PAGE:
James Solomon Russell, having been born into slavery, and having realized the limitations of his educational opportunities and then having been provided an entirely separate training for the ministry because of his race, probably would agree with the color-blind aspirations of Justice Harlan's first statement. However, Russell’s life experience would enable him to recognize the prevalence of the white-supremacist reflected in the later statement. It is therefore, not surprising that Rev. James Solomon Russell, the son of Araminta Russell, rose from enslavement and with the help of a former Confederate officer among others, became an Arch Deacon in the Episcopal Church. Then, he used his position as a preacher to create a school. Rev. James Solomon Russell founded Saint Paul Normal and Industrial School in Lawrenceville, Virginia in 1888. The entering class had twelve students. The school was formed chiefly to develop African American teachers and was situated in a part of rural Virginia populated by an estimated 100,000 Black people across several counties. In 1941 the school became Saint Paul's Polytechnic Institute and in 1944 offered its first bachelor's degree. The school became St. Paul's college in In 1957. This time span of nearly 70 years, between St, Paul's founding, and its peak, included the period in which the Supreme Court reversed the “Separate but Equal” ruling in Brown v Topeka Board of Education, 1954. This ruling also called for the desegregation of pubic school and provided a legal and also a moral foundation to the civil rights movement.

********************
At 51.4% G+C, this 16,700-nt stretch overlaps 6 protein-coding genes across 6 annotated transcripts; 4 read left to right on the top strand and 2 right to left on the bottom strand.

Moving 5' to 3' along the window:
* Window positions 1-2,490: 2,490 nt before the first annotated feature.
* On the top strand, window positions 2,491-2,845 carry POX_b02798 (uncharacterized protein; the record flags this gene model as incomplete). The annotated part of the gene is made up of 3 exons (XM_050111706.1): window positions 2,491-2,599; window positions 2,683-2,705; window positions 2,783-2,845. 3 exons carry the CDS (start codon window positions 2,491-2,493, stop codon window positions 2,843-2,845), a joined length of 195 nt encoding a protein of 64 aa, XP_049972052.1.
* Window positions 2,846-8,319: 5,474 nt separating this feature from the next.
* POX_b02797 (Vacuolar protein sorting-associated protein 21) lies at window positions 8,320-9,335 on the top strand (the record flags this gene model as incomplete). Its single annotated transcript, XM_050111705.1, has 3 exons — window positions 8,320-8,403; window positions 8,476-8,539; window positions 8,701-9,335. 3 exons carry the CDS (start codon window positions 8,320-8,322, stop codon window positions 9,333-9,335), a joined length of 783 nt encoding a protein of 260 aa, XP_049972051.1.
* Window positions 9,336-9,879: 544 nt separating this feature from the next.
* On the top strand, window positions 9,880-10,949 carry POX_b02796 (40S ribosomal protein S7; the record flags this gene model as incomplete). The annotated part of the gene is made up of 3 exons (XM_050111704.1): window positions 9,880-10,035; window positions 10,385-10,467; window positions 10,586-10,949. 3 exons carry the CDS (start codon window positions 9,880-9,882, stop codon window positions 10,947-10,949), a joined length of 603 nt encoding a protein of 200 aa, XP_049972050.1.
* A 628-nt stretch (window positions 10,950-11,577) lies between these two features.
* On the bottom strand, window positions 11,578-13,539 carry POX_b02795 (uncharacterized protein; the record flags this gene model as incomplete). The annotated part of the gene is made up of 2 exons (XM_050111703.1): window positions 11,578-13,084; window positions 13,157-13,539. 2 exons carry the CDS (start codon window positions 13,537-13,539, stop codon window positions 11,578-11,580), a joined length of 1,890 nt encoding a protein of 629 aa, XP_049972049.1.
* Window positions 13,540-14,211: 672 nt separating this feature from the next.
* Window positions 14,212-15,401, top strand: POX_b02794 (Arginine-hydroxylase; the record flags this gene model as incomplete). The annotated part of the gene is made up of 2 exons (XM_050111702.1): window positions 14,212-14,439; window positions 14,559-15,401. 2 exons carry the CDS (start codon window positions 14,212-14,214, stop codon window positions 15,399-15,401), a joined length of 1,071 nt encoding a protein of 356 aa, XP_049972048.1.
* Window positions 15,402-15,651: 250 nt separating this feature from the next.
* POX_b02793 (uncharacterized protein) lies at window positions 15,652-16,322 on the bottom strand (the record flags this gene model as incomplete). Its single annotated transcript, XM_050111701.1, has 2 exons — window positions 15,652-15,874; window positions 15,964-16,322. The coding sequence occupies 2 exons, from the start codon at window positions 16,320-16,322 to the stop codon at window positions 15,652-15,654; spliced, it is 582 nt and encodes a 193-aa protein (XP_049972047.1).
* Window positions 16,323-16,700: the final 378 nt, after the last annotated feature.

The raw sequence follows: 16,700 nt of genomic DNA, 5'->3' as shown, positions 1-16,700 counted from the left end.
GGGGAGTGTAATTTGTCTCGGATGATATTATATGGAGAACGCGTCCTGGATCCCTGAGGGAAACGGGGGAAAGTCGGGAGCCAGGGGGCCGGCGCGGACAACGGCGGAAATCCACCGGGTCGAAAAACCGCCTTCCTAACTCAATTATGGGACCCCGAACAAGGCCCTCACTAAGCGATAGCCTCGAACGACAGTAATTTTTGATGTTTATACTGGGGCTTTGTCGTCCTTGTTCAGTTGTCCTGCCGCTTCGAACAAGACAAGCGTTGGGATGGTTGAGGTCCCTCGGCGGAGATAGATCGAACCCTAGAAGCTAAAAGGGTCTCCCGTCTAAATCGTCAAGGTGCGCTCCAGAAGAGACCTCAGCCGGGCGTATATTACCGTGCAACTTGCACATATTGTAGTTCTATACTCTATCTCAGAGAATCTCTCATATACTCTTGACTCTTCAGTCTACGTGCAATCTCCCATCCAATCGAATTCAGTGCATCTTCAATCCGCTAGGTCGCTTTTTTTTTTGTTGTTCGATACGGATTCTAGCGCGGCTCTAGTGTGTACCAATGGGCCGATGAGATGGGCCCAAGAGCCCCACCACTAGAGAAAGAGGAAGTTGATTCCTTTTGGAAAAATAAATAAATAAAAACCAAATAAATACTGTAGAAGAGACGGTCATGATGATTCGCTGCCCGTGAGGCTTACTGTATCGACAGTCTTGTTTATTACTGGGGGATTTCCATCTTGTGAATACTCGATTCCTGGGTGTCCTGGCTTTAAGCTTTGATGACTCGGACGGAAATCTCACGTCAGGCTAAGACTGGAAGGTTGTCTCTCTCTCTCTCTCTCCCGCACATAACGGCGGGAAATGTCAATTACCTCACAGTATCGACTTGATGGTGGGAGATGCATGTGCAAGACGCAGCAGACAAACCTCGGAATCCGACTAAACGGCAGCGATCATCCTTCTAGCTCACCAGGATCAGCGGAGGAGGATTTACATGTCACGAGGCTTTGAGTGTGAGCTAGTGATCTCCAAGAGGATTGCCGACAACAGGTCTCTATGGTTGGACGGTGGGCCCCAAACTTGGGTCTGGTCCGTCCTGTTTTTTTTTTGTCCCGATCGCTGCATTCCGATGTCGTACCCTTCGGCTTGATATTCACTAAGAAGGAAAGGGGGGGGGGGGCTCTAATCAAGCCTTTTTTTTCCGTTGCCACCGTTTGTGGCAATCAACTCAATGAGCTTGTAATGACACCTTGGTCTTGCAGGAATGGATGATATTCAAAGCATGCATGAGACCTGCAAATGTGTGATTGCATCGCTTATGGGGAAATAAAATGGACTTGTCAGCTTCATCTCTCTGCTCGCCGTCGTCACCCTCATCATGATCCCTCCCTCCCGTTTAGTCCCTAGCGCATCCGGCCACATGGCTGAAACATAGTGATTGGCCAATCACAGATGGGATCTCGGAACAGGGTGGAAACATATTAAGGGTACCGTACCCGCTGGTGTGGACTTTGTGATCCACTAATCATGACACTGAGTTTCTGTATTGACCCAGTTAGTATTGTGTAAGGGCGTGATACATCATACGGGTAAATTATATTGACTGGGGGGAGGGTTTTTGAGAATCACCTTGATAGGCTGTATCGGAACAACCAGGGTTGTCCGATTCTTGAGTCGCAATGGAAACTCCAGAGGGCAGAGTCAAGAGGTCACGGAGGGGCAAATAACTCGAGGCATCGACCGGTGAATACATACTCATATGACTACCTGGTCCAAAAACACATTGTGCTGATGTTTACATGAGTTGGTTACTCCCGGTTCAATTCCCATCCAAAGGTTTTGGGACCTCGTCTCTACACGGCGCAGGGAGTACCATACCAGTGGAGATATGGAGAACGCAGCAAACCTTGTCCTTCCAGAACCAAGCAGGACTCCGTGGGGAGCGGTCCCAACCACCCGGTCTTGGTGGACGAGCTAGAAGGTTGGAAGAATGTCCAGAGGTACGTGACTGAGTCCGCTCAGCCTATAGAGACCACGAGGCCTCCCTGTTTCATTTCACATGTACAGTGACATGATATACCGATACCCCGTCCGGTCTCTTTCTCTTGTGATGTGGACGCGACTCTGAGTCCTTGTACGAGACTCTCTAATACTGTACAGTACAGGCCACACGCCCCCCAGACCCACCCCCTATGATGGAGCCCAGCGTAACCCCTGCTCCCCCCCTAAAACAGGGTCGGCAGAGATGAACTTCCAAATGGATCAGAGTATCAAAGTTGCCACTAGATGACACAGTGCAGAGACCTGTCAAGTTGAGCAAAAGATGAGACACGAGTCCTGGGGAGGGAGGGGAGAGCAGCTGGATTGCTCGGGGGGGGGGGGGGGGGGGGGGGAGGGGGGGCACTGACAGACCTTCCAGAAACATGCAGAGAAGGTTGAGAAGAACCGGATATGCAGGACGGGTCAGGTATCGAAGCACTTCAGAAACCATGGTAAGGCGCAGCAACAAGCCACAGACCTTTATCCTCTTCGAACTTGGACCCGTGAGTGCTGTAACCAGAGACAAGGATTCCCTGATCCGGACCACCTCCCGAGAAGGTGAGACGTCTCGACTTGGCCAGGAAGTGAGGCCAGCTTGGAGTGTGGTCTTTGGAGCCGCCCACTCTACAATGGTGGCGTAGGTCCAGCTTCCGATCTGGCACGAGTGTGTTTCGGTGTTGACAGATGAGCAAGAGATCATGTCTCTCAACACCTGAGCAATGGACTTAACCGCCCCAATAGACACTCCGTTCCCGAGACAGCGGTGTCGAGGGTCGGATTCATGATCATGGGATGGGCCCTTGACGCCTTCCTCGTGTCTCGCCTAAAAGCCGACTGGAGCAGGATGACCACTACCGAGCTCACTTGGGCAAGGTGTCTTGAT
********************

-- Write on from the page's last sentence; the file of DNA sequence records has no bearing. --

Rev. James Solomon Russell, served as the president of St. Paul's college until his death. For all of the time he served, he saw his work at St. Paul's not as a job but as his ministry. He wrote about this in 1918 when he declined a higher position in the Episcopal Church because it would have required leaving Virginia. Twenty-one years of my ministry have been spent in building up the St. Paul Normal and Industrial School. This institution was founded on faith in God and the generosity of its friends; for at the time the task was undertaken there was not a foot of ground or a penny in sight for its support, yet through the providence of God the work has gone forward steadily each day from its founding, July 2, 1888, until now it is the largest institution of the Protestant Episcopal Church for the moral, spiritual, intellectual and industrial training of colored boys and girls. Aside from the property value of the institution there have come to us for the training of the head, hand and the heart pretty close to 5,000 boys and girls, and nearly one-firth of these have completed their education in books and some useful trades and are now devoting their lives to the uplift or their less fortunate brethren. These are the school's living epistles, ministers, and messengers, known and read by those with whom they come in contact. When James Solomon Russell died in 1935, the Norfolk Gazette reported 3000 attendees at his funeral. Both his son, Rev. Dr. J. Alvin Russell, Sr. and grandson Dr. J. Alvin Russell, Jr. would later serve as president of the university he founded. In fact, his grandson, also developed a four-year program in electronics engineering at Hampton University, the very place that gave Rev. Russell his start. During those ensuing years tremendous strides were made in ensuring an equal education for African Americans. One of the policy initiatives in place during the time when Rev. Russell's grandson was at the helm of St. Paul's College was Affirmative Action. President Kennedy’s Executive Order 10925 (1961), established the Committee on Equal Employment Opportunity (CEEO) and it ensured that federal contractors did not discriminate based on race, color, religion, or national origin. Then there was the Civil Rights Act of 1964 which contained provisions prohibiting discrimination in employment on the basis of race, color, religion, sex, or national origin. This legislation expanded the scope of affirmative action efforts. Follwed by President Johnson’s Executive Order 11246 (1965) requiring federal contractors to use affirmative action to ensure equal employment opportunity for underrepresented groups. The Supreme Court ruled that the use of Affirmative Action provided social benefit and upheld challenges to the law in the University of California v. Bakke (1978) case, where it stated that race could be considered as one factor among others in college admissions. The law was also upheld again in Grutter v. Bollinger (2003) which found that the University of Michigan's Law School's use of Affirmative Action to uphold goals of achieving diversity in higher education was constitutional. Last week, the Supreme Court reversed its position on Affirmative Action in Students for Fair Admissions, Inc. v. President and Fellows of Harvard College (2023). No one at St. Paul's College was around to see this latest development because St. Paul's college closed in 2017. There are now 104 Historically Black Colleges/Universities that remain to usher in this newest chapter...and what a chapter it will be. More musings next time….I am still processing.